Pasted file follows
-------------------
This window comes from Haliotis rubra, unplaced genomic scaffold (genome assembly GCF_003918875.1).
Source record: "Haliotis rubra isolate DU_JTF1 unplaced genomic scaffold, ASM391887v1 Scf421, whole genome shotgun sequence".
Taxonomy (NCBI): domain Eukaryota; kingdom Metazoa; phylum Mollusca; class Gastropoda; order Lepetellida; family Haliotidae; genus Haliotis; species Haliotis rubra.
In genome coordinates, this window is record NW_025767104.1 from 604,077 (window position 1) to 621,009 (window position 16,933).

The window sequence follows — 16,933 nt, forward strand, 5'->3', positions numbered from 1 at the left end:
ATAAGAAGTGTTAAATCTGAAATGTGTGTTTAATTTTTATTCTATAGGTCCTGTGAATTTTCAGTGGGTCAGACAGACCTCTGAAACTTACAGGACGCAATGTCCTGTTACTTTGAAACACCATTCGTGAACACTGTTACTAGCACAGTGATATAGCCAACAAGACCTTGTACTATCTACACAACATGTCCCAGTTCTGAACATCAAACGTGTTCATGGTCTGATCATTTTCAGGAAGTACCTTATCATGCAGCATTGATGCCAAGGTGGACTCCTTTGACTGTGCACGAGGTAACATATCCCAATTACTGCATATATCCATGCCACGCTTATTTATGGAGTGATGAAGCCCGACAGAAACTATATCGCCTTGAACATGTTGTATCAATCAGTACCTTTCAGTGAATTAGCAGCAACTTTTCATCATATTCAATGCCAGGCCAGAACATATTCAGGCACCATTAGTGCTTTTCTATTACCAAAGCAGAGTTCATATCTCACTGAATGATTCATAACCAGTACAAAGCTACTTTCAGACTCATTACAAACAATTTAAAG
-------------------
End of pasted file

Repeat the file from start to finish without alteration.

This window comes from Haliotis rubra, unplaced genomic scaffold (genome assembly GCF_003918875.1).
Source record: "Haliotis rubra isolate DU_JTF1 unplaced genomic scaffold, ASM391887v1 Scf421, whole genome shotgun sequence".
Taxonomy (NCBI): domain Eukaryota; kingdom Metazoa; phylum Mollusca; class Gastropoda; order Lepetellida; family Haliotidae; genus Haliotis; species Haliotis rubra.
In genome coordinates, this window is record NW_025767104.1 from 604,077 (window position 1) to 621,009 (window position 16,933).

The window sequence follows — 16,933 nt, forward strand, 5'->3', positions numbered from 1 at the left end:
ATAAGAAGTGTTAAATCTGAAATGTGTGTTTAATTTTTATTCTATAGGTCCTGTGAATTTTCAGTGGGTCAGACAGACCTCTGAAACTTACAGGACGCAATGTCCTGTTACTTTGAAACACCATTCGTGAACACTGTTACTAGCACAGTGATATAGCCAACAAGACCTTGTACTATCTACACAACATGTCCCAGTTCTGAACATCAAACGTGTTCATGGTCTGATCATTTTCAGGAAGTACCTTATCATGCAGCATTGATGCCAAGGTGGACTCCTTTGACTGTGCACGAGGTAACATATCCCAATTACTGCATATATCCATGCCACGCTTATTTATGGAGTGATGAAGCCCGACAGAAACTATATCGCCTTGAACATGTTGTATCAATCAGTACCTTTCAGTGAATTAGCAGCAACTTTTCATCATATTCAATGCCAGGCCAGAACATATTCAGGCACCATTAGTGCTTTTCTATTACCAAAGCAGAGTTCATATCTCACTGAATGATTCATAACCAGTACAAAGCTACTTTCAGACTCATTACAAACAATTTAAAG